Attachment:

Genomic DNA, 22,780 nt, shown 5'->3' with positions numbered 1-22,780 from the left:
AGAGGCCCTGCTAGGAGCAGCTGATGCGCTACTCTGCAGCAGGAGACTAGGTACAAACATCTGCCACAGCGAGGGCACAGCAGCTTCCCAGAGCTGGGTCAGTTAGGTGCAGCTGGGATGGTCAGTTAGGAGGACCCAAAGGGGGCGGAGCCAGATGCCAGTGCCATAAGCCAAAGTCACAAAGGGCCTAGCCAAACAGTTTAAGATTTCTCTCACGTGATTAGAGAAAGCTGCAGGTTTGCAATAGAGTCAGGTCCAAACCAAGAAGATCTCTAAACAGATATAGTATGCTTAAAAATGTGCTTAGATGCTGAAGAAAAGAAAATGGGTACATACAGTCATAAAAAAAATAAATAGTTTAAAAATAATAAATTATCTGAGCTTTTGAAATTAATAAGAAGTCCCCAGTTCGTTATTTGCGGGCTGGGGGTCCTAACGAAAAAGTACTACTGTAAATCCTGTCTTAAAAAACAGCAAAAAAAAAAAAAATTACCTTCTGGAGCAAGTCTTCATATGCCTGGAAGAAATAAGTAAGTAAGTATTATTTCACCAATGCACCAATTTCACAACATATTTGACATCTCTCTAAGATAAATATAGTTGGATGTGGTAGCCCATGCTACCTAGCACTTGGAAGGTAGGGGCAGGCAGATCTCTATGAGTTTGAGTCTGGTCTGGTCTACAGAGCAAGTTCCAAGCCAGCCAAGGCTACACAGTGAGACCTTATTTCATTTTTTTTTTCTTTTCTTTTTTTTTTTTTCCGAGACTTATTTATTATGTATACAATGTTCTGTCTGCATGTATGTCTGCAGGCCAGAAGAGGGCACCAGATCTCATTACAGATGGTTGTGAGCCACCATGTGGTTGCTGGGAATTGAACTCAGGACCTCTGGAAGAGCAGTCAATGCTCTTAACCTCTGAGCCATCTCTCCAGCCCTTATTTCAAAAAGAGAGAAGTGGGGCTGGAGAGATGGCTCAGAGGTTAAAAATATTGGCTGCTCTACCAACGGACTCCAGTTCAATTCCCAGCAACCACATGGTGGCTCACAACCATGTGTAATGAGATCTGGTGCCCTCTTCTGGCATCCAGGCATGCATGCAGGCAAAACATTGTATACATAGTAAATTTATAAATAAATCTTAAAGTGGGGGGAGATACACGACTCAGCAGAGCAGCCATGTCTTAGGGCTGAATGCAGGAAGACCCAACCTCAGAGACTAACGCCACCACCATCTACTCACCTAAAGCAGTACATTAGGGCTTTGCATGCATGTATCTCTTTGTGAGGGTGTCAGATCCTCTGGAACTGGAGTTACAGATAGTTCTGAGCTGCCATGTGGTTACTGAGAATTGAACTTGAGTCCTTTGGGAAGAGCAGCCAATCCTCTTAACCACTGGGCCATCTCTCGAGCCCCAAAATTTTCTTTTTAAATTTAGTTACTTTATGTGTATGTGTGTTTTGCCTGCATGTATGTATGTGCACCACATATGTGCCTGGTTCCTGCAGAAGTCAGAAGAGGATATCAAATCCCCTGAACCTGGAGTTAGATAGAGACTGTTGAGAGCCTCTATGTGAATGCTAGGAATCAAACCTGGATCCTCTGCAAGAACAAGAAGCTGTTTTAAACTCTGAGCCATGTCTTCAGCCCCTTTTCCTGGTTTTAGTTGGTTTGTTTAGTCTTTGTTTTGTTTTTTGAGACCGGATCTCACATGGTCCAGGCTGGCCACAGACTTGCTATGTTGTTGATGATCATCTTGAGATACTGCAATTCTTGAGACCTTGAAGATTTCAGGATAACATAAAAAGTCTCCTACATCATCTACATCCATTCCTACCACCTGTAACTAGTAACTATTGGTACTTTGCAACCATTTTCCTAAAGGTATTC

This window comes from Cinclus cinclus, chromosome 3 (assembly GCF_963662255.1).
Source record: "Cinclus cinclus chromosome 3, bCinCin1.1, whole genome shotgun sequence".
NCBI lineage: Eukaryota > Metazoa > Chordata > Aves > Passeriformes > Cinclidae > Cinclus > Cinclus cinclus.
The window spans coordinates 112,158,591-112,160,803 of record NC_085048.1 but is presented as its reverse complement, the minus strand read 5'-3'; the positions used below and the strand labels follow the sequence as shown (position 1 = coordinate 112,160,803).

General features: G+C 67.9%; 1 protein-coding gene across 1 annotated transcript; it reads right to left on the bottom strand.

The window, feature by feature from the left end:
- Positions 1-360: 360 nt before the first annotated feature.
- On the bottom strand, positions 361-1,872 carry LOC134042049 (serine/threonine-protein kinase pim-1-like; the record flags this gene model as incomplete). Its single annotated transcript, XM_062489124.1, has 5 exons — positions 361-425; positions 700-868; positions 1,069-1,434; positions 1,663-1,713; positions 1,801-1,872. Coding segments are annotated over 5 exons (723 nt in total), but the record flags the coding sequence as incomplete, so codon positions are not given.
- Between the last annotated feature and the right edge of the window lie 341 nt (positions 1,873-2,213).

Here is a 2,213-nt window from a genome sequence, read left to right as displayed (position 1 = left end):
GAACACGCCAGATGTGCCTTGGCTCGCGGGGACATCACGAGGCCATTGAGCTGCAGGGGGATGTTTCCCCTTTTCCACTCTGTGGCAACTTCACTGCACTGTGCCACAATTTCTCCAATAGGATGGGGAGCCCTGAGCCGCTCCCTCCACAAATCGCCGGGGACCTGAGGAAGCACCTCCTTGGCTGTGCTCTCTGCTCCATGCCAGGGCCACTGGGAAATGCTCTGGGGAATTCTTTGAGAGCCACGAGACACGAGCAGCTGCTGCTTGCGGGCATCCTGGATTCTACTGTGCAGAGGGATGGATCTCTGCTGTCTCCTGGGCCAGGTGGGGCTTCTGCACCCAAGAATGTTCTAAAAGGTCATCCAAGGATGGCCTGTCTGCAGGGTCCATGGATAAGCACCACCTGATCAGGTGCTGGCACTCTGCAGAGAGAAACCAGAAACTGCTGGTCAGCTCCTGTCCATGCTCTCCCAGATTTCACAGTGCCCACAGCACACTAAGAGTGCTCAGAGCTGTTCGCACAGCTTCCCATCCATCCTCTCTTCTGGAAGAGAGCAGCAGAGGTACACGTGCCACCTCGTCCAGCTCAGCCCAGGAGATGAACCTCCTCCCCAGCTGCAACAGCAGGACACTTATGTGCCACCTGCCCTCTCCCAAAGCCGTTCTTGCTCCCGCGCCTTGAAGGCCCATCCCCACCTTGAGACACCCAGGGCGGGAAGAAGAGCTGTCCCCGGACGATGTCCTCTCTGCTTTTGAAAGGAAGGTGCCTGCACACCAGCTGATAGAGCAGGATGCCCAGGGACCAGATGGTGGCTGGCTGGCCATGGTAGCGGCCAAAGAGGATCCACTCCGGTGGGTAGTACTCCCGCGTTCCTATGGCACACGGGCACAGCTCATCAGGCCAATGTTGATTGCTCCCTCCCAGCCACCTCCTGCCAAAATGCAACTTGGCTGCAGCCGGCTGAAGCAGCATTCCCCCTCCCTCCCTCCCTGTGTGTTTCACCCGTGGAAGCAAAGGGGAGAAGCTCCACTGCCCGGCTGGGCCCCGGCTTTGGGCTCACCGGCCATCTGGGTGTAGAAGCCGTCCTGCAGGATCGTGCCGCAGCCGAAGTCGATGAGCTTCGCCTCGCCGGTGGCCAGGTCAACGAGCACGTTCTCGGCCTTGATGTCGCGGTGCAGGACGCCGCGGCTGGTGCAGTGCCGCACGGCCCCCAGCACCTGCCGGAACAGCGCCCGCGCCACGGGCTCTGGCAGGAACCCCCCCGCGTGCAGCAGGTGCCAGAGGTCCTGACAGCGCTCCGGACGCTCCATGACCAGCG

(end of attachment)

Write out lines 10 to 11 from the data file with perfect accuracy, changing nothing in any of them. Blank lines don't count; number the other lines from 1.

- On the bottom strand, positions 361-1,872 carry LOC134042049 (serine/threonine-protein kinase pim-1-like; the record flags this gene model as incomplete). Its single annotated transcript, XM_062489124.1, has 5 exons — positions 361-425; positions 700-868; positions 1,069-1,434; positions 1,663-1,713; positions 1,801-1,872. Coding segments are annotated over 5 exons (723 nt in total), but the record flags the coding sequence as incomplete, so codon positions are not given.
- Between the last annotated feature and the right edge of the window lie 341 nt (positions 1,873-2,213).